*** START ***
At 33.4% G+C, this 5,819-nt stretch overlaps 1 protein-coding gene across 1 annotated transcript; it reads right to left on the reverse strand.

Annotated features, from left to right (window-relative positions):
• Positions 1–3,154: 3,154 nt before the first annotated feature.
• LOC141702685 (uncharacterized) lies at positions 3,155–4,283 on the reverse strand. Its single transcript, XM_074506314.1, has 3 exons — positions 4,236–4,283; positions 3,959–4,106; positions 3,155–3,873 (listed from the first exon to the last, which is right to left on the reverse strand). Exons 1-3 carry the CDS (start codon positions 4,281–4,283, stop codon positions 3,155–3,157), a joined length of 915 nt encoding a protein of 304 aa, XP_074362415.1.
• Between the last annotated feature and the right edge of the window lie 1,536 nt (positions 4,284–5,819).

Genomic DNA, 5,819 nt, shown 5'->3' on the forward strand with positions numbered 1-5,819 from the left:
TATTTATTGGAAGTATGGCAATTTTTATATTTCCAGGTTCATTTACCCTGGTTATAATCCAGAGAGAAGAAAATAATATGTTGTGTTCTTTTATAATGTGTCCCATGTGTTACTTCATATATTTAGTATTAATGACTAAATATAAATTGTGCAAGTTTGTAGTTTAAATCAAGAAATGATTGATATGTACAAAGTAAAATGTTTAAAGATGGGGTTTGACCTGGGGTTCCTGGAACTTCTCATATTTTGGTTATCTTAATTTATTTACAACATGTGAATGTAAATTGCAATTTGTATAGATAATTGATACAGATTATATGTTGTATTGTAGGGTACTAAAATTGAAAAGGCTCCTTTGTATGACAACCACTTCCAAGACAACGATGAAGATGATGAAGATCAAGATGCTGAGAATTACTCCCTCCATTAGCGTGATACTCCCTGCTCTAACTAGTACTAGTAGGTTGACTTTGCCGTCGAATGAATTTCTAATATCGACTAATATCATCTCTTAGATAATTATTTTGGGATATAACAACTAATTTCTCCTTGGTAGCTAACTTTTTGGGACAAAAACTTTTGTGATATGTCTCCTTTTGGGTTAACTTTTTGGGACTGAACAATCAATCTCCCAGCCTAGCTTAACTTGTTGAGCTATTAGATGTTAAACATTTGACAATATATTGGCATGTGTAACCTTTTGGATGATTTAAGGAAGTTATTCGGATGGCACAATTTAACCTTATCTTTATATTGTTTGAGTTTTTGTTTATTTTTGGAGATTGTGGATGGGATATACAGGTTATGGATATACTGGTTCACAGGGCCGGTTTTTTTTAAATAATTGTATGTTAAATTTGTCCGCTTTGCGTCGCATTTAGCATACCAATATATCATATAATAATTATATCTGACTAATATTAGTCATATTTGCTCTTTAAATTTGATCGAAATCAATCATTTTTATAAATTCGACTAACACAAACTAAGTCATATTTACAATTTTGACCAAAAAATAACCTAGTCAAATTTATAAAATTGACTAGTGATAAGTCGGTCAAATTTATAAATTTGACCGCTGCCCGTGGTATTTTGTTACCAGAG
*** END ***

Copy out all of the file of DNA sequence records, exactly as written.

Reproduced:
At 33.4% G+C, this 5,819-nt stretch overlaps 1 protein-coding gene across 1 annotated transcript; it reads right to left on the reverse strand.

Annotated features, from left to right (window-relative positions):
• Positions 1–3,154: 3,154 nt before the first annotated feature.
• LOC141702685 (uncharacterized) lies at positions 3,155–4,283 on the reverse strand. Its single transcript, XM_074506314.1, has 3 exons — positions 4,236–4,283; positions 3,959–4,106; positions 3,155–3,873 (listed from the first exon to the last, which is right to left on the reverse strand). Exons 1-3 carry the CDS (start codon positions 4,281–4,283, stop codon positions 3,155–3,157), a joined length of 915 nt encoding a protein of 304 aa, XP_074362415.1.
• Between the last annotated feature and the right edge of the window lie 1,536 nt (positions 4,284–5,819).

Genomic DNA, 5,819 nt, shown 5'->3' on the forward strand with positions numbered 1-5,819 from the left:
TATTTATTGGAAGTATGGCAATTTTTATATTTCCAGGTTCATTTACCCTGGTTATAATCCAGAGAGAAGAAAATAATATGTTGTGTTCTTTTATAATGTGTCCCATGTGTTACTTCATATATTTAGTATTAATGACTAAATATAAATTGTGCAAGTTTGTAGTTTAAATCAAGAAATGATTGATATGTACAAAGTAAAATGTTTAAAGATGGGGTTTGACCTGGGGTTCCTGGAACTTCTCATATTTTGGTTATCTTAATTTATTTACAACATGTGAATGTAAATTGCAATTTGTATAGATAATTGATACAGATTATATGTTGTATTGTAGGGTACTAAAATTGAAAAGGCTCCTTTGTATGACAACCACTTCCAAGACAACGATGAAGATGATGAAGATCAAGATGCTGAGAATTACTCCCTCCATTAGCGTGATACTCCCTGCTCTAACTAGTACTAGTAGGTTGACTTTGCCGTCGAATGAATTTCTAATATCGACTAATATCATCTCTTAGATAATTATTTTGGGATATAACAACTAATTTCTCCTTGGTAGCTAACTTTTTGGGACAAAAACTTTTGTGATATGTCTCCTTTTGGGTTAACTTTTTGGGACTGAACAATCAATCTCCCAGCCTAGCTTAACTTGTTGAGCTATTAGATGTTAAACATTTGACAATATATTGGCATGTGTAACCTTTTGGATGATTTAAGGAAGTTATTCGGATGGCACAATTTAACCTTATCTTTATATTGTTTGAGTTTTTGTTTATTTTTGGAGATTGTGGATGGGATATACAGGTTATGGATATACTGGTTCACAGGGCCGGTTTTTTTTAAATAATTGTATGTTAAATTTGTCCGCTTTGCGTCGCATTTAGCATACCAATATATCATATAATAATTATATCTGACTAATATTAGTCATATTTGCTCTTTAAATTTGATCGAAATCAATCATTTTTATAAATTCGACTAACACAAACTAAGTCATATTTACAATTTTGACCAAAAAATAACCTAGTCAAATTTATAAAATTGACTAGTGATAAGTCGGTCAAATTTATAAATTTGACCGCTGCCCGTGGTATTTTGTTACCAGAG